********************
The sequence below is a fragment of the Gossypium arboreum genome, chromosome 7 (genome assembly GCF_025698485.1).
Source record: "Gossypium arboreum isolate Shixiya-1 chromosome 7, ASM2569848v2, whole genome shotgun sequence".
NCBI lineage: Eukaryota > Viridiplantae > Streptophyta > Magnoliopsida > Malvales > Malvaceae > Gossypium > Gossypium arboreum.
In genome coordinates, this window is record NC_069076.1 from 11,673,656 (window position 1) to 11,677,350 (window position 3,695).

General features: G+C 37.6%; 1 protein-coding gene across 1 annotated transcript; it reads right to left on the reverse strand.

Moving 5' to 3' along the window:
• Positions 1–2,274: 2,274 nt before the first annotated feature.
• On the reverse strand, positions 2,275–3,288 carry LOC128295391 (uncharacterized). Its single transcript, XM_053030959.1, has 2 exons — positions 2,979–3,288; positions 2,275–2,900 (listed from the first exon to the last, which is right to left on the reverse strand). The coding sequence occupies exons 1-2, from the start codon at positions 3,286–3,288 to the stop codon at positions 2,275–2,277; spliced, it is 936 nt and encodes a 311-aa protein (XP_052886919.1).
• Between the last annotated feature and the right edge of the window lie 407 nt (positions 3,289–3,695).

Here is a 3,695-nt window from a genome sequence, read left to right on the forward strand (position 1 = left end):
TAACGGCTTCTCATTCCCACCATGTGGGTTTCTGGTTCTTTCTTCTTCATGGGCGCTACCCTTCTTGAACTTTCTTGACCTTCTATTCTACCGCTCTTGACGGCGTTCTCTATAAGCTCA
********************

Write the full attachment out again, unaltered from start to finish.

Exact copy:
The sequence below is a fragment of the Gossypium arboreum genome, chromosome 7 (genome assembly GCF_025698485.1).
Source record: "Gossypium arboreum isolate Shixiya-1 chromosome 7, ASM2569848v2, whole genome shotgun sequence".
NCBI lineage: Eukaryota > Viridiplantae > Streptophyta > Magnoliopsida > Malvales > Malvaceae > Gossypium > Gossypium arboreum.
In genome coordinates, this window is record NC_069076.1 from 11,673,656 (window position 1) to 11,677,350 (window position 3,695).

General features: G+C 37.6%; 1 protein-coding gene across 1 annotated transcript; it reads right to left on the reverse strand.

Moving 5' to 3' along the window:
• Positions 1–2,274: 2,274 nt before the first annotated feature.
• On the reverse strand, positions 2,275–3,288 carry LOC128295391 (uncharacterized). Its single transcript, XM_053030959.1, has 2 exons — positions 2,979–3,288; positions 2,275–2,900 (listed from the first exon to the last, which is right to left on the reverse strand). The coding sequence occupies exons 1-2, from the start codon at positions 3,286–3,288 to the stop codon at positions 2,275–2,277; spliced, it is 936 nt and encodes a 311-aa protein (XP_052886919.1).
• Between the last annotated feature and the right edge of the window lie 407 nt (positions 3,289–3,695).

Here is a 3,695-nt window from a genome sequence, read left to right on the forward strand (position 1 = left end):
TAACGGCTTCTCATTCCCACCATGTGGGTTTCTGGTTCTTTCTTCTTCATGGGCGCTACCCTTCTTGAACTTTCTTGACCTTCTATTCTACCGCTCTTGACGGCGTTCTCTATAAGCTCA